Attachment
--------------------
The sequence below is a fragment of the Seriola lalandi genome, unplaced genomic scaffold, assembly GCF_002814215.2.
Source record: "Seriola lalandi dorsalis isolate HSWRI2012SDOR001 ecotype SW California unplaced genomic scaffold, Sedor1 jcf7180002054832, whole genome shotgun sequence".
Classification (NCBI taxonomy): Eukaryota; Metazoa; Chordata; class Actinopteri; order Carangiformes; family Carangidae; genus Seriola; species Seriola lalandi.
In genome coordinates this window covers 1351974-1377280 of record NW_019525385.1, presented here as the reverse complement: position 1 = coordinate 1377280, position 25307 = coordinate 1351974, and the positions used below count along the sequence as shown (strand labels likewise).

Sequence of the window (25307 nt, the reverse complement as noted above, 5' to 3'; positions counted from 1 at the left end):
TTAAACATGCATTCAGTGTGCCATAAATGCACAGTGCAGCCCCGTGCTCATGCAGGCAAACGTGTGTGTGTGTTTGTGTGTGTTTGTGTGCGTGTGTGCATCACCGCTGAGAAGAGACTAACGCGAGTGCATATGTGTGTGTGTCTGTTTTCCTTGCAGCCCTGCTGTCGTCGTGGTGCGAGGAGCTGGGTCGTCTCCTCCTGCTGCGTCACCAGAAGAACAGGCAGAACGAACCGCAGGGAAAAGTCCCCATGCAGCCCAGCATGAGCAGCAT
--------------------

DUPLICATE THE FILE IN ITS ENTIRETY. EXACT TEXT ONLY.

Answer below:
The sequence below is a fragment of the Seriola lalandi genome, unplaced genomic scaffold, assembly GCF_002814215.2.
Source record: "Seriola lalandi dorsalis isolate HSWRI2012SDOR001 ecotype SW California unplaced genomic scaffold, Sedor1 jcf7180002054832, whole genome shotgun sequence".
Classification (NCBI taxonomy): Eukaryota; Metazoa; Chordata; class Actinopteri; order Carangiformes; family Carangidae; genus Seriola; species Seriola lalandi.
In genome coordinates this window covers 1351974-1377280 of record NW_019525385.1, presented here as the reverse complement: position 1 = coordinate 1377280, position 25307 = coordinate 1351974, and the positions used below count along the sequence as shown (strand labels likewise).

Sequence of the window (25307 nt, the reverse complement as noted above, 5' to 3'; positions counted from 1 at the left end):
TTAAACATGCATTCAGTGTGCCATAAATGCACAGTGCAGCCCCGTGCTCATGCAGGCAAACGTGTGTGTGTGTTTGTGTGTGTTTGTGTGCGTGTGTGCATCACCGCTGAGAAGAGACTAACGCGAGTGCATATGTGTGTGTGTCTGTTTTCCTTGCAGCCCTGCTGTCGTCGTGGTGCGAGGAGCTGGGTCGTCTCCTCCTGCTGCGTCACCAGAAGAACAGGCAGAACGAACCGCAGGGAAAAGTCCCCATGCAGCCCAGCATGAGCAGCAT